Kentucky governor signs legislation allowing LGBTQ discrimination in schools

By: Alexsis Beltran

The phrases “religious liberty” and “freedom of religion” are tools employed by the Republican Party in their effort to impose “biblical values” in the rejected liberal measures. While the conservative Christians contemplate the 2015 Supreme Court ruling that clashes with their religious beliefs, Kentucky governor Matt Bevin, a Republican, gave them a blessing as he sledgehammered the LBGTQ students in his state by signing a legislation, SB 17, granting student organizations at the public schools and colleges the right to bar these people from joining. (

According to the Hill, it should be noted that it also allows teachers in the state to include lessons about the Bible in discussions of religion and history. ( And thus, “indirectly” promote not objective but subjective evaluations about what should be taught to be “moral” to the students.

Senator Albert Robinson, who introduced the bill, said he was inspired from a 2015 decision to remove a bible verse from a student production of “A Charlie Brown Christmas.” (

Although the proposal sparked outraged by civil right activists, the bill was largely welcomed in both the state’s House and Senate- with bipartisan support- with just eight House members and three senators voting against it. (

The Human Rights Campaign issued in their site a call-out on Bevin for enacting such a law. “Governor Bevin’s shameful decision to sign this discriminatory bill into law jeopardizes non-discrimination policies at public high schools, colleges, and universities,” said HRC Legal Director Sarah Warbelow. “No student should fear being excluded from a school club or participating in a school activity because they are LGBTQ. While of course private groups should have the freedom to express religious viewpoints, they should not be able to unfairly discriminate with taxpayer funds.” (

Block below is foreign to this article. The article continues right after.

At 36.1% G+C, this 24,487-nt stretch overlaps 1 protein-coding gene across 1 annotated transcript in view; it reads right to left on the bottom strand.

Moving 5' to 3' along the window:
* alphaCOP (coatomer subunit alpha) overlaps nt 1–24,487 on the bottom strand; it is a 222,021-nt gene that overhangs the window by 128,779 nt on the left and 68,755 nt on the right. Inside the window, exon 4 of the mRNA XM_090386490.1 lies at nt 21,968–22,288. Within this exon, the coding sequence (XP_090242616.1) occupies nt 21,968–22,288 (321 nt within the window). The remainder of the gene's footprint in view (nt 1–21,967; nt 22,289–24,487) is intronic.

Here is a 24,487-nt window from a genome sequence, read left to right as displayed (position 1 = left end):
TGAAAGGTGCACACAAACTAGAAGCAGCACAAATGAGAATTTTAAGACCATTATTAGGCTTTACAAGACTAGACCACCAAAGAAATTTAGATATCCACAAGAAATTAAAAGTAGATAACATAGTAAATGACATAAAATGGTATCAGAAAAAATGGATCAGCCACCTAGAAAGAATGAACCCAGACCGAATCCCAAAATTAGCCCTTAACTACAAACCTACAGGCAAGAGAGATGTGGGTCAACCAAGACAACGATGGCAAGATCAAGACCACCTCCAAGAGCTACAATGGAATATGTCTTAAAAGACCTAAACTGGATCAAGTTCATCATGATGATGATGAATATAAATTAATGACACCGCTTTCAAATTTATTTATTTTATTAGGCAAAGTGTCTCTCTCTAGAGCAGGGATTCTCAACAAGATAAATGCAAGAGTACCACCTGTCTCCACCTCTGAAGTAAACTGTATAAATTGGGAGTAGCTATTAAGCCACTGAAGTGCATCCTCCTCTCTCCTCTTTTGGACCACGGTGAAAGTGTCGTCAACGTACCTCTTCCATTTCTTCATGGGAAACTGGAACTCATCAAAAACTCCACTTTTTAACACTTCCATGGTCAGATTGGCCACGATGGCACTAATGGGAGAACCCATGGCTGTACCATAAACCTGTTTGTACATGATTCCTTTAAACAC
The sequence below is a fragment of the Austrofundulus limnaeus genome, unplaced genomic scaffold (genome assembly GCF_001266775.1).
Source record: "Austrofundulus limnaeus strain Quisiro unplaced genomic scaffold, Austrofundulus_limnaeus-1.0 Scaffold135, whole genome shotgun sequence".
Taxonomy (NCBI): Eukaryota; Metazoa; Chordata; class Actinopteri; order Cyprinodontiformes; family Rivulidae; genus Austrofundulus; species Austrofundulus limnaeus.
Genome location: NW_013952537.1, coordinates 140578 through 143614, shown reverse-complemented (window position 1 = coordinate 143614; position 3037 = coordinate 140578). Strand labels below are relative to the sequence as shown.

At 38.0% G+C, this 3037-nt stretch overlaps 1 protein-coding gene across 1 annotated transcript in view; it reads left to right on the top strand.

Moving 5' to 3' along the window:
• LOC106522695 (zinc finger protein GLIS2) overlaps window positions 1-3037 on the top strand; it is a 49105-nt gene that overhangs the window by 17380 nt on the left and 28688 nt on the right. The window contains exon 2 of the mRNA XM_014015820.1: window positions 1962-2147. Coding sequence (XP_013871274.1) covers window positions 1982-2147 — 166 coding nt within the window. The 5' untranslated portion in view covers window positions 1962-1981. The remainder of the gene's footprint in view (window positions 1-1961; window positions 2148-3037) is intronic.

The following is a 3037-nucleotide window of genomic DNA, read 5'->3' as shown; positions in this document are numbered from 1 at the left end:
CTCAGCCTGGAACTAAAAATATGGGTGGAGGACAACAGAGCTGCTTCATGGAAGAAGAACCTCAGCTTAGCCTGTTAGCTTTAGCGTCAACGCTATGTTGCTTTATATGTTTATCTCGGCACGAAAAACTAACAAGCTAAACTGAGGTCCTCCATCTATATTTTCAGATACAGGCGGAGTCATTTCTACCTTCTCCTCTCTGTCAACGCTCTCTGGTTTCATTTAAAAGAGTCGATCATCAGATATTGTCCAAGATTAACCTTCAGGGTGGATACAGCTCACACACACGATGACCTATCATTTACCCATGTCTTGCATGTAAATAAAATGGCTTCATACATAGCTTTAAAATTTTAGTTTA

“Many of our colleges and universities have put in place really robust diversity polices on our campuses and they have put these policies in place for a reason,” said Kate Miller, the advocacy director at the ACLU of Kentucky. “The policies don’t allow organizations to receive university support if they engage in discriminatory action, and we’re concerned that this law will stand in the way of those protections.” (

SB 17 is said to undermine the “all comers” policies implemented on many of the state’s colleges and universities that requires student organizations receiving financial support from the institution not to discriminate against students based on race, sex, religion, sexual orientation or gender identity. ( It should be noted that such a law is one of about 100 measures advancing in legislatures across the country that LGBT activists refer to as attempts to legally discriminate, and other states have already adopted similar laws- like Indiana and Mississippi. (

The purpose to further educate yourself by striving for a college degree in this ever-changing competitive job market is the whole reason to be a college student. There is a lot to balance for a student, but joining a student organization grants a valuable experience that will tremendously impact your career. However, implementing “pro-discrimination” laws does limit even more opportunities for the targeted group due to “indirectly” calling for similar measures. SB 17 is to some extent in line with South Dakota’s recent passage of an anti-LGBT law that grants faith-based organizations the right to refuse placing children in certain households based on their religious or moral convictions. (

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